There are lots of great statistics at the Government CAFE web site.
Lots of compiled data on cars going back to 1977 (and some even
older.) One interesting trend tracked is the percentage of
automobiles with automatic transmissions.
In 1977, 84.1% of all new cars had AT. Under pressure of demands for
improved fuel economy and increasing consumer preference for import
cars, that number dropped to 75.0% in 1987. Then imports went
upscale, ATs became more sophisticated and fuel got cheap. By 2002,
88.5% of new cars had only two pedals and the imminent demise of the
manual transmission was widely predicted.
Then something funny happened. There were rumors of rebellion in the
ranks and increased reports of drivers demanding control of the gear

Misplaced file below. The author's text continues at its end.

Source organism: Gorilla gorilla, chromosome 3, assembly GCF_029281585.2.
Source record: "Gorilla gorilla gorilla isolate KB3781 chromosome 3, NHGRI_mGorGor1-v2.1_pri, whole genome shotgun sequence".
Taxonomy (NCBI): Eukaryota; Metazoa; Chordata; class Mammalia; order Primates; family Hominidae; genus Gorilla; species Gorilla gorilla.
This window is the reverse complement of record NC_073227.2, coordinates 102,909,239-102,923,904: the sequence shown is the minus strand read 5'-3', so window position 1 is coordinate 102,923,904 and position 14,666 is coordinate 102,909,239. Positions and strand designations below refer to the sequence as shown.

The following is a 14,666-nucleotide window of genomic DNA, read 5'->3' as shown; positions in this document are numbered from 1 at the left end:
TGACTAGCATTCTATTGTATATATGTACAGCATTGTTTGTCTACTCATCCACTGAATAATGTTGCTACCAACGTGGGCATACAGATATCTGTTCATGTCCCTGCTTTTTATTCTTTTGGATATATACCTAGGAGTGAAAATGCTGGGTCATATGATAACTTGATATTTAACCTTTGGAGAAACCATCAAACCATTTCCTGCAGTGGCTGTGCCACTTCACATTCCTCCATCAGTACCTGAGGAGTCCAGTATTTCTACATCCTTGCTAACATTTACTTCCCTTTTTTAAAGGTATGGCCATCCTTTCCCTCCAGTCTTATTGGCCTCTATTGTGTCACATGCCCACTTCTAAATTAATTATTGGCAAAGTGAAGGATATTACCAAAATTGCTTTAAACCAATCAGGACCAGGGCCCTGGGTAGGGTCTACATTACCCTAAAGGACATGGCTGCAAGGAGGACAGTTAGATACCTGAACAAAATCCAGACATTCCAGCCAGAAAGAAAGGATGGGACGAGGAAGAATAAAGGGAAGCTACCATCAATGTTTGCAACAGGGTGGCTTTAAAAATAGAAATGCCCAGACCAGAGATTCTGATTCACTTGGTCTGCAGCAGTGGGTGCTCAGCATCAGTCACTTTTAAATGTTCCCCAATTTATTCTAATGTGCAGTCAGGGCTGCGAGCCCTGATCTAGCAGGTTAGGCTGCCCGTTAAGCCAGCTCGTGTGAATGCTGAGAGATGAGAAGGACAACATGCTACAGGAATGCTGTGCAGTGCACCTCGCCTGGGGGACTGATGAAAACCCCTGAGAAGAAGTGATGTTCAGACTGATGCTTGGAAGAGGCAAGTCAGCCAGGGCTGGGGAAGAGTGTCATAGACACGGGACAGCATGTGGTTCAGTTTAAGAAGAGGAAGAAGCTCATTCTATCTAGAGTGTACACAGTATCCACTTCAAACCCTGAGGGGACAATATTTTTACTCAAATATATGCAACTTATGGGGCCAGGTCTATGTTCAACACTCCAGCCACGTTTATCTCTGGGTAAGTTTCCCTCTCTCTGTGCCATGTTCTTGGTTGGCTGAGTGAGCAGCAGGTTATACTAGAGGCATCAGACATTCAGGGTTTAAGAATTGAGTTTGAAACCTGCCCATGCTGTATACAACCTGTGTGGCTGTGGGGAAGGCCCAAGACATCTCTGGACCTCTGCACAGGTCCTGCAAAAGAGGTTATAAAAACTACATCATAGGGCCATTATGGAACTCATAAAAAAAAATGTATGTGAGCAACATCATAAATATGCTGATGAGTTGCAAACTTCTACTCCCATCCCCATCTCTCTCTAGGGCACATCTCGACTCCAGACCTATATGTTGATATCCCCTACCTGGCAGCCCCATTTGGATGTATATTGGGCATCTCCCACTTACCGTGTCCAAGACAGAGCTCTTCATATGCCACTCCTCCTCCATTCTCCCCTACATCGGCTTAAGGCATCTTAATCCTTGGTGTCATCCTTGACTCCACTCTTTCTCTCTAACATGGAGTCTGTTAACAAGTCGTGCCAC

ratios. In 2003, the percentage of cars sold with automatics dropped
precipitously to 82.4%. The CAFE site is now reporting a further drop
in 2004 with the lowest percentage of AT's since 1991, 79.6%. That
means that the number of cars sold with manual transmissions increased
77% in only two years and a clutch is now found in one of every five
In terms of sales, this trend actually surpasses the much touted
return of rear wheel drive and the movement is broad based. While
keeping in mind that the politics of fuel economy can skew the
definitions pretty badly, the trend is apparent in domestics, Asian
and European imports. All are selling manual transmissions at levels
that haven't been seen in a decade. Almost half of all European cars
are now shifters, the highest rate since 1988.
Will this be a long lasting trend or a brief flash? It is still too
early to tell but it certainly shows that the old MT is going to be
harder to kill than it once appeared. The auto companies have now
learned that there is a solid base of buyers who prefer to shift for
themselves and the increased availability of this option is sure to